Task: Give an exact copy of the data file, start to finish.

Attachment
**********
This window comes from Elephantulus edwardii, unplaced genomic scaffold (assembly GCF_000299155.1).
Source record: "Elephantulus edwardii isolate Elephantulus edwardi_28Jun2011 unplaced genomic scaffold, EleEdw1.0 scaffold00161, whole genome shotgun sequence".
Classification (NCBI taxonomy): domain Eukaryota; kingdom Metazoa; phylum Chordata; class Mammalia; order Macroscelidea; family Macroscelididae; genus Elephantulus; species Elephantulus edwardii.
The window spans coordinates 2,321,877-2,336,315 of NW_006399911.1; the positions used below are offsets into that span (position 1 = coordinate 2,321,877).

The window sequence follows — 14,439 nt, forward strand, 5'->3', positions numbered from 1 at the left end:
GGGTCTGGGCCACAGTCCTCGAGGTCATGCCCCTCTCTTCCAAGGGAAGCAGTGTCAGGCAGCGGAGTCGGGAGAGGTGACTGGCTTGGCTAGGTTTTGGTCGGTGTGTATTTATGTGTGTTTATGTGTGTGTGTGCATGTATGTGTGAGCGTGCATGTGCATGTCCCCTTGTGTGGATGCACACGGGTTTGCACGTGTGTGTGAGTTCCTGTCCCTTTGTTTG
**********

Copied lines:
This window comes from Elephantulus edwardii, unplaced genomic scaffold (assembly GCF_000299155.1).
Source record: "Elephantulus edwardii isolate Elephantulus edwardi_28Jun2011 unplaced genomic scaffold, EleEdw1.0 scaffold00161, whole genome shotgun sequence".
Classification (NCBI taxonomy): domain Eukaryota; kingdom Metazoa; phylum Chordata; class Mammalia; order Macroscelidea; family Macroscelididae; genus Elephantulus; species Elephantulus edwardii.
The window spans coordinates 2,321,877-2,336,315 of NW_006399911.1; the positions used below are offsets into that span (position 1 = coordinate 2,321,877).

The window sequence follows — 14,439 nt, forward strand, 5'->3', positions numbered from 1 at the left end:
GGGTCTGGGCCACAGTCCTCGAGGTCATGCCCCTCTCTTCCAAGGGAAGCAGTGTCAGGCAGCGGAGTCGGGAGAGGTGACTGGCTTGGCTAGGTTTTGGTCGGTGTGTATTTATGTGTGTTTATGTGTGTGTGTGCATGTATGTGTGAGCGTGCATGTGCATGTCCCCTTGTGTGGATGCACACGGGTTTGCACGTGTGTGTGAGTTCCTGTCCCTTTGTTTG